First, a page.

Iodine is absolutely vital for the proper functioning of the thyroid gland. And the proper functioning of the thyroid gland is essential for a healthy metabolism.
When there’s not enough iodine in the diet, it frequently causes a swelling of the thyroid gland known as goiter. Around the turn of the twentieth century, the area around the Great Lakes and in the Pacific Northwest was known as the “goiter belt,” probably due to the paucity of iodine in their soil. The government asked the Morton Salt Company to begin adding iodine to their salt in 1924, and iodized salt was born.
When iodized salt came into use, most experts figured that iodine deficiency was a thing of the past. But some experts question whether even iodized salt provides enough of this nutrient.
Even if it did, there are other problems with getting all our iodine from salt. For one thing, we’ve been warned off the stuff for so long that people are cutting back—which means they’re getting less iodine. Many are also switching to the wide varieties of artisan salts—Himalayan, sea salt, Celtic—which are not iodized. A 2013 paper in the medical journal Thyroid concluded, “iodine deficiency remains a significant health problem worldwide and affects both industrialized and developing nations.”
Thyroid expert and iodine advocate David Brownstein, M.D., concurs. “I believe iodine deficiency is the number one nutritional problem affecting a vast majority of Americans,” he wrote (2).
But don’t be too quick to reach for iodine supplements just yet. My go-to expert on all things thyroid, Dr. Izabella Wentz (aka the Thyroid Pharmacist), points out that 95% or more cases of hypothyroid (i.e., low thyroid) are actually Hashimoto’s Thyroiditis, and would be made worse by iodine supplementation. She suggests safety by staying away from iodine supplementation unless specifically prescribed by a health professional. She does, however, recommend a high-quality basic multiple vitamin, which will always have at least the minimum daily requirement.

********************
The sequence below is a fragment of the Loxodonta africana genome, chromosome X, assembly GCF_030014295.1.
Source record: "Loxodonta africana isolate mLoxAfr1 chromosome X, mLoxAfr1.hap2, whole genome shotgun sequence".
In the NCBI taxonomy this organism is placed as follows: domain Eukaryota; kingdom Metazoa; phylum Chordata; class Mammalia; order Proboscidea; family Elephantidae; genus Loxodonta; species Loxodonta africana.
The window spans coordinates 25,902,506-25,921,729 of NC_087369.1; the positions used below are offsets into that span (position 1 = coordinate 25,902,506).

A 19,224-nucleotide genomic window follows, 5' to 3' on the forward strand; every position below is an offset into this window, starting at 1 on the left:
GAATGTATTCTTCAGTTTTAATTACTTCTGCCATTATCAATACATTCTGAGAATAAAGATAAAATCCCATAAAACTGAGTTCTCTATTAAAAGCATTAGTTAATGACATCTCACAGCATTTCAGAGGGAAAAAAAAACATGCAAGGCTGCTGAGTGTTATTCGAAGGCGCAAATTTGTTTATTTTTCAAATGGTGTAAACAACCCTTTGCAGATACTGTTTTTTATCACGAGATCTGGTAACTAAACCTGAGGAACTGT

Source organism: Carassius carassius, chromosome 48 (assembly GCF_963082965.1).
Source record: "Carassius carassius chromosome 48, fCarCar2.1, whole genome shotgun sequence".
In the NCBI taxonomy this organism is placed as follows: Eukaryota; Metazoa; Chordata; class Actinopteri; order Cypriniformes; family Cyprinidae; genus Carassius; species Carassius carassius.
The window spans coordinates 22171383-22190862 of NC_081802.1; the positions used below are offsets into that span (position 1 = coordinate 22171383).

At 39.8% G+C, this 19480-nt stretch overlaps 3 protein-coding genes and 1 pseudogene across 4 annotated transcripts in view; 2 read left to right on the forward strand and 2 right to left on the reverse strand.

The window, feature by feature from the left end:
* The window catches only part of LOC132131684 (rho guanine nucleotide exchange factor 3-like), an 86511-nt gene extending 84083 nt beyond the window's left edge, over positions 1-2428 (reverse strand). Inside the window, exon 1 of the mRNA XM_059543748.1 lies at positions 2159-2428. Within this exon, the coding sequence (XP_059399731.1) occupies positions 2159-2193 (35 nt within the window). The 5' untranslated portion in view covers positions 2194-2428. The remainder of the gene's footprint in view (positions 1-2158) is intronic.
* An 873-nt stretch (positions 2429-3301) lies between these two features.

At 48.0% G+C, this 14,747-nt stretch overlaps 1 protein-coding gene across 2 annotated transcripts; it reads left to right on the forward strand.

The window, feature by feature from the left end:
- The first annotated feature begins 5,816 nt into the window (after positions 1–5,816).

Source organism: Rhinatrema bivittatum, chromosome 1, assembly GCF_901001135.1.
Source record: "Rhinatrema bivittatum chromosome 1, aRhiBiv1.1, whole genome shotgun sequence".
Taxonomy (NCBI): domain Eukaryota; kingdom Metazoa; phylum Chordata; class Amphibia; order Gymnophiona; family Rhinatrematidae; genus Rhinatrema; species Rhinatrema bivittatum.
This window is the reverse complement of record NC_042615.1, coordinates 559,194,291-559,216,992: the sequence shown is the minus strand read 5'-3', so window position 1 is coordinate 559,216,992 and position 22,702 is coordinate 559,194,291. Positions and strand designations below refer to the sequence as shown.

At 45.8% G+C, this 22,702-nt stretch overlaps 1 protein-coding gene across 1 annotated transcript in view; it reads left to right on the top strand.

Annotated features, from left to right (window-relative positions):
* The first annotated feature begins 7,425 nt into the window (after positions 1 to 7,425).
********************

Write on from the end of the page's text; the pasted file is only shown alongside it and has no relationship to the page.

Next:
The best source of iodine is seaweed, which is actually starting to get some traction as a healthy, trendy snack. Kelp, kombu, wakame, hiziki—just about any kind of seaweed is rich in iodine. Seaweed is used as a wrapper for sushi roles, and seaweed snacks are increasingly popular. And they’re pretty tasty!
E.N. Pearce, M. Andersson and M.B. Zimmermann, “Global iodine nutrition: Where do we stand in 2013?” Thyroid. 2013 May;23(5):523-8. doi: 10.1089/thy.2013.0128. Epub 2013 Apr 18.
- D. Brownstein, Overcoming Thyroid Disorders 2nd Edition, Medical Alternatives Press, 2008.
- I. Wentz, Hashimoto’s Thyroiditis: Lifestyle Interventions for Finding and Treating the Root Cause, Went, LLC, 2013
Jonny Bowden, “the Nutrition Myth Buster” is a board-certified nutritionist and the best-selling author of 15 books including The Great Cholesterol Myth, Living Low Carb, the 150 Healthiest Foods On Earth and Smart Fat. To learn more about healthy living, motivation and nutrition, visit jonnybowden.com.
Note: The statements presented in this column should not be considered medical advice or a way to diagnose or treat any disease or illness. Dietary supplements do not treat, cure or prevent any disease. Always seek the advice of a medical professional before altering your daily dietary regimen. The opinions presented here are those of the writer.
Posted on WholeFoods Magazine Online, 9/15/16